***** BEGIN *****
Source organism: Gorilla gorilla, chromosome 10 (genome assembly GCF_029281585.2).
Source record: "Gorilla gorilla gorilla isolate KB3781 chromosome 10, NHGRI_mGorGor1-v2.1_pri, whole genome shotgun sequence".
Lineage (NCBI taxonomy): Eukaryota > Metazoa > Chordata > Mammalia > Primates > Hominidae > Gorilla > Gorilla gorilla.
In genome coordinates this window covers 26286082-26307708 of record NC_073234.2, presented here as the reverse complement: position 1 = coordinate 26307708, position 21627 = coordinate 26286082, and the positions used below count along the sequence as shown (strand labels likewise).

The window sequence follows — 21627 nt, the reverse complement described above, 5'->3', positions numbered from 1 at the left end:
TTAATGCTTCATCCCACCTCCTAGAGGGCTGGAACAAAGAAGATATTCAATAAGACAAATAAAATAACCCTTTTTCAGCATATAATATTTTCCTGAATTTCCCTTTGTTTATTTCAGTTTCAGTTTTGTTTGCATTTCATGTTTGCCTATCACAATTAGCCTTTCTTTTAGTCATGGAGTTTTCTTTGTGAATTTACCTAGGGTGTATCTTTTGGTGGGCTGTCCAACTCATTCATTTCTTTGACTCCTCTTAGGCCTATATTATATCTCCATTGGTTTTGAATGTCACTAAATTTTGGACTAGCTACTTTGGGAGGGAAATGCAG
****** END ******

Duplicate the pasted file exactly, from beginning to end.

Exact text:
Source organism: Gorilla gorilla, chromosome 10 (genome assembly GCF_029281585.2).
Source record: "Gorilla gorilla gorilla isolate KB3781 chromosome 10, NHGRI_mGorGor1-v2.1_pri, whole genome shotgun sequence".
Lineage (NCBI taxonomy): Eukaryota > Metazoa > Chordata > Mammalia > Primates > Hominidae > Gorilla > Gorilla gorilla.
In genome coordinates this window covers 26286082-26307708 of record NC_073234.2, presented here as the reverse complement: position 1 = coordinate 26307708, position 21627 = coordinate 26286082, and the positions used below count along the sequence as shown (strand labels likewise).

The window sequence follows — 21627 nt, the reverse complement described above, 5'->3', positions numbered from 1 at the left end:
TTAATGCTTCATCCCACCTCCTAGAGGGCTGGAACAAAGAAGATATTCAATAAGACAAATAAAATAACCCTTTTTCAGCATATAATATTTTCCTGAATTTCCCTTTGTTTATTTCAGTTTCAGTTTTGTTTGCATTTCATGTTTGCCTATCACAATTAGCCTTTCTTTTAGTCATGGAGTTTTCTTTGTGAATTTACCTAGGGTGTATCTTTTGGTGGGCTGTCCAACTCATTCATTTCTTTGACTCCTCTTAGGCCTATATTATATCTCCATTGGTTTTGAATGTCACTAAATTTTGGACTAGCTACTTTGGGAGGGAAATGCAG